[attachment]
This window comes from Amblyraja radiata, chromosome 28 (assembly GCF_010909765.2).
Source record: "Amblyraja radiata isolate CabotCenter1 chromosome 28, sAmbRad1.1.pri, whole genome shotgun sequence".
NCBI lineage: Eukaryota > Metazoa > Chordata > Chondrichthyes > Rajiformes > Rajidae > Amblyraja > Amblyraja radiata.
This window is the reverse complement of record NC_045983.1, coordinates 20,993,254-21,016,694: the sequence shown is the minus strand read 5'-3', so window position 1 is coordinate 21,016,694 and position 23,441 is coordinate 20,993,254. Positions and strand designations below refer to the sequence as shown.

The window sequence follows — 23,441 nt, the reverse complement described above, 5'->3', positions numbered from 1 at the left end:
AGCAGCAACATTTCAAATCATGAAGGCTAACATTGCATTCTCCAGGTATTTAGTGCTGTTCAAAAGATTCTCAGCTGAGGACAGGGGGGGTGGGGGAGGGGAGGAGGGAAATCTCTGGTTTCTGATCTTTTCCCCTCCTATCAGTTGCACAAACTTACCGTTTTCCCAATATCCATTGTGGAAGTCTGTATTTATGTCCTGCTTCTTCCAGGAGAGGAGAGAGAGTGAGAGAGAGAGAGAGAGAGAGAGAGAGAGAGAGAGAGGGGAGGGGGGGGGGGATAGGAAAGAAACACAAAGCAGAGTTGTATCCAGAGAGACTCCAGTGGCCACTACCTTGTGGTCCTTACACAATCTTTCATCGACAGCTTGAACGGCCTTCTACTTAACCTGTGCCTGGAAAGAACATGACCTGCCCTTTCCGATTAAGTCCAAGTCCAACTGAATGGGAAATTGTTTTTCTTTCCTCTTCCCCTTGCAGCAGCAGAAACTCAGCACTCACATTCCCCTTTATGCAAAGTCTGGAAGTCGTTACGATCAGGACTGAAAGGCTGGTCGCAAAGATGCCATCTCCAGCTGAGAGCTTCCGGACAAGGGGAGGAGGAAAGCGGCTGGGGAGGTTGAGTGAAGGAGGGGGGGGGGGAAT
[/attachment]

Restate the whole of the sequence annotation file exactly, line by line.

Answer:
This window comes from Amblyraja radiata, chromosome 28 (assembly GCF_010909765.2).
Source record: "Amblyraja radiata isolate CabotCenter1 chromosome 28, sAmbRad1.1.pri, whole genome shotgun sequence".
NCBI lineage: Eukaryota > Metazoa > Chordata > Chondrichthyes > Rajiformes > Rajidae > Amblyraja > Amblyraja radiata.
This window is the reverse complement of record NC_045983.1, coordinates 20,993,254-21,016,694: the sequence shown is the minus strand read 5'-3', so window position 1 is coordinate 21,016,694 and position 23,441 is coordinate 20,993,254. Positions and strand designations below refer to the sequence as shown.

The window sequence follows — 23,441 nt, the reverse complement described above, 5'->3', positions numbered from 1 at the left end:
AGCAGCAACATTTCAAATCATGAAGGCTAACATTGCATTCTCCAGGTATTTAGTGCTGTTCAAAAGATTCTCAGCTGAGGACAGGGGGGGTGGGGGAGGGGAGGAGGGAAATCTCTGGTTTCTGATCTTTTCCCCTCCTATCAGTTGCACAAACTTACCGTTTTCCCAATATCCATTGTGGAAGTCTGTATTTATGTCCTGCTTCTTCCAGGAGAGGAGAGAGAGTGAGAGAGAGAGAGAGAGAGAGAGAGAGAGAGAGAGAGGGGAGGGGGGGGGGGATAGGAAAGAAACACAAAGCAGAGTTGTATCCAGAGAGACTCCAGTGGCCACTACCTTGTGGTCCTTACACAATCTTTCATCGACAGCTTGAACGGCCTTCTACTTAACCTGTGCCTGGAAAGAACATGACCTGCCCTTTCCGATTAAGTCCAAGTCCAACTGAATGGGAAATTGTTTTTCTTTCCTCTTCCCCTTGCAGCAGCAGAAACTCAGCACTCACATTCCCCTTTATGCAAAGTCTGGAAGTCGTTACGATCAGGACTGAAAGGCTGGTCGCAAAGATGCCATCTCCAGCTGAGAGCTTCCGGACAAGGGGAGGAGGAAAGCGGCTGGGGAGGTTGAGTGAAGGAGGGGGGGGGGGAAT